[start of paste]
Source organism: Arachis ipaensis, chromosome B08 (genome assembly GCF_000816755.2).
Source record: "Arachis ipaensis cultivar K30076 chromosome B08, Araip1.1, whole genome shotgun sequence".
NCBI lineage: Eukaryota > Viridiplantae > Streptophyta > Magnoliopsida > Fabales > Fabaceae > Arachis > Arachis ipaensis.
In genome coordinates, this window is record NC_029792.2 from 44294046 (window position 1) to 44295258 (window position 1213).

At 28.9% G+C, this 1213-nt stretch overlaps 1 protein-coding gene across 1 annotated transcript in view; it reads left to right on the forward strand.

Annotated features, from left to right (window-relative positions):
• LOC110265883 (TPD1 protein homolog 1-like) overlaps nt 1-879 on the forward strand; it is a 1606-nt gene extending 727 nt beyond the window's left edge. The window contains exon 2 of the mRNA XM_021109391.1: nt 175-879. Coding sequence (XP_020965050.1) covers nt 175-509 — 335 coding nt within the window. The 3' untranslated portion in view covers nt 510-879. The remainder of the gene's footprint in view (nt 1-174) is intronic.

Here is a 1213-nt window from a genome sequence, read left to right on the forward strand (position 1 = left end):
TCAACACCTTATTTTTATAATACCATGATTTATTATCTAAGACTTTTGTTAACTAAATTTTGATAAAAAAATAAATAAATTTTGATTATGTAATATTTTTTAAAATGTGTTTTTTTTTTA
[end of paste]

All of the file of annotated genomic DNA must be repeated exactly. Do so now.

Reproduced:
Source organism: Arachis ipaensis, chromosome B08 (genome assembly GCF_000816755.2).
Source record: "Arachis ipaensis cultivar K30076 chromosome B08, Araip1.1, whole genome shotgun sequence".
NCBI lineage: Eukaryota > Viridiplantae > Streptophyta > Magnoliopsida > Fabales > Fabaceae > Arachis > Arachis ipaensis.
In genome coordinates, this window is record NC_029792.2 from 44294046 (window position 1) to 44295258 (window position 1213).

At 28.9% G+C, this 1213-nt stretch overlaps 1 protein-coding gene across 1 annotated transcript in view; it reads left to right on the forward strand.

Annotated features, from left to right (window-relative positions):
• LOC110265883 (TPD1 protein homolog 1-like) overlaps nt 1-879 on the forward strand; it is a 1606-nt gene extending 727 nt beyond the window's left edge. The window contains exon 2 of the mRNA XM_021109391.1: nt 175-879. Coding sequence (XP_020965050.1) covers nt 175-509 — 335 coding nt within the window. The 3' untranslated portion in view covers nt 510-879. The remainder of the gene's footprint in view (nt 1-174) is intronic.

Here is a 1213-nt window from a genome sequence, read left to right on the forward strand (position 1 = left end):
TCAACACCTTATTTTTATAATACCATGATTTATTATCTAAGACTTTTGTTAACTAAATTTTGATAAAAAAATAAATAAATTTTGATTATGTAATATTTTTTAAAATGTGTTTTTTTTTTA